CONCORD, N.H. (AP) — As a 16-year-old girl waited to learn if jurors believed her when she said she was raped by a senior at an elite New Hampshire prep school, she took comfort and encouragement from the words of a victim in an equally high-profile rape case from nearly 20 years earlier.
Adrienne Bak was one of two girls raped by “Preppy rapist” Alex Kelly of Darien, Connecticut, in 1986. Now 45, Bak wrote to the girl who said she was raped by Owen Labrie just days before he graduated from St. Paul’s School in Concord last year.
“One of the things that I felt so compelled to put in the letter was the feeling I had had that I wasn’t going to be believed by the jury,” Bak told The Associated Press. “The thought that you won’t be believed is just so devastating.”
When it reached a split verdict on Aug. 28, jurors signaled they didn’t believe Labrie’s claim that there was no intercourse, but also didn’t believe the girl’s when she said the intercourse was against her will. Labrie was convicted of having sex with a minor, endangering the welfare of a child and a felony count of using a computer to lure the girl, who was 15 at the time, to the encounter. He was acquitted of rape. Now 19, the Vermont man faces up to 11 years in prison when he’s sentenced.
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“It’s important for her to know there are people out there who believe her regardless of what this jury, or the defense attorney, says,” said Bak. The Associated Press doesn’t generally identify the victims of sex crimes but Bak has previously used her name publicly in connection with the Kelly case and wanted to be identified.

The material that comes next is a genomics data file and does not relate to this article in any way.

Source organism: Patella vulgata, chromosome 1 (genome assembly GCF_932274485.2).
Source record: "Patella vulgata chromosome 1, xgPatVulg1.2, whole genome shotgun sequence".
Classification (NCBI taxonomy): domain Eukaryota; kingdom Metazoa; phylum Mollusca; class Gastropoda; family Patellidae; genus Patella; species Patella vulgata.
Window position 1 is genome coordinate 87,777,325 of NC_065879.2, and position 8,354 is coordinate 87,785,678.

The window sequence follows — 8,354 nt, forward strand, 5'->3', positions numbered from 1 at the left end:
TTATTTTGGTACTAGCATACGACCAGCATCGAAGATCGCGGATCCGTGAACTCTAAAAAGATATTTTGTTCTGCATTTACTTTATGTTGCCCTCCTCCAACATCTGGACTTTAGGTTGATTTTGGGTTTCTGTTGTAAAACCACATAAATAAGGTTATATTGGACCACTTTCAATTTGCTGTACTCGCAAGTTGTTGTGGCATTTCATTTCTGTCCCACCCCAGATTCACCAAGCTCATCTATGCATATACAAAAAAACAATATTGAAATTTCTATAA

Support among victims of sexual assault is a growing phenomenon, illustrated recently by the cover of New York Magazine featuring the photograph of 35 women who have accused comedian Bill Cosby of sexually assaulting them.
Laura Dunn, executive director of the victims’ advocacy group SurvJustice and a spokeswoman for Labrie’s victim and her family, confirmed that Bak’s letter was read to the girl during jury deliberations and “couldn’t have come at a better time.”
“It reminded the survivor and her family that they were not alone and standing up for a cause bigger than them,” Dunn said in an email.
Catherine Ruffle, lead prosecutor on the Labrie case, said the girl got more than a dozen letters during the trial.
“Some were from supporters saying how brave she was and commended her for having the strength to speak out,” Ruffle said. “Some were victims who said they didn’t have the same courage to speak out.”
Ruffle said the letters of support are helpful and meaningful.
“It is such a difficult process to navigate through the criminal system,” she said.
Bak, who was 16 when she was attacked, knows just how difficult.
Kelly fled the country on the eve of trial in 1987 and remained a fugitive, skiing throughout Europe, for eight years. He finally turned himself in Switzerland in January 1995, after federal agents searched his parents’ Darien home and found letters and postcards that revealed his whereabouts.
Kelly’s first trial — when Bak was the lead witness — ended in a mistrial. He was convicted after a second trial in 1997 and sentenced to 16 years in prison. He was released in 2007 after serving 10 years because of a law — since changed — that allowed time off for good behavior.
“I certainly know what it feels like to not win,” Bak said. “It didn’t end well the first time.”
Amanda Grady Sexton of the New Hampshire Coalition Against Domestic and Sexual Violence said victims of sex crimes often have experienced similar reactions such as feeling “frozen” during an attack. That was the word that Labrie’s victim used at trial.
Sexton said a high-profile case like Labrie’s can result in a sharp increase in calls to crisis centers, messages of encouragement from other victims and still others to step forward to report abuse.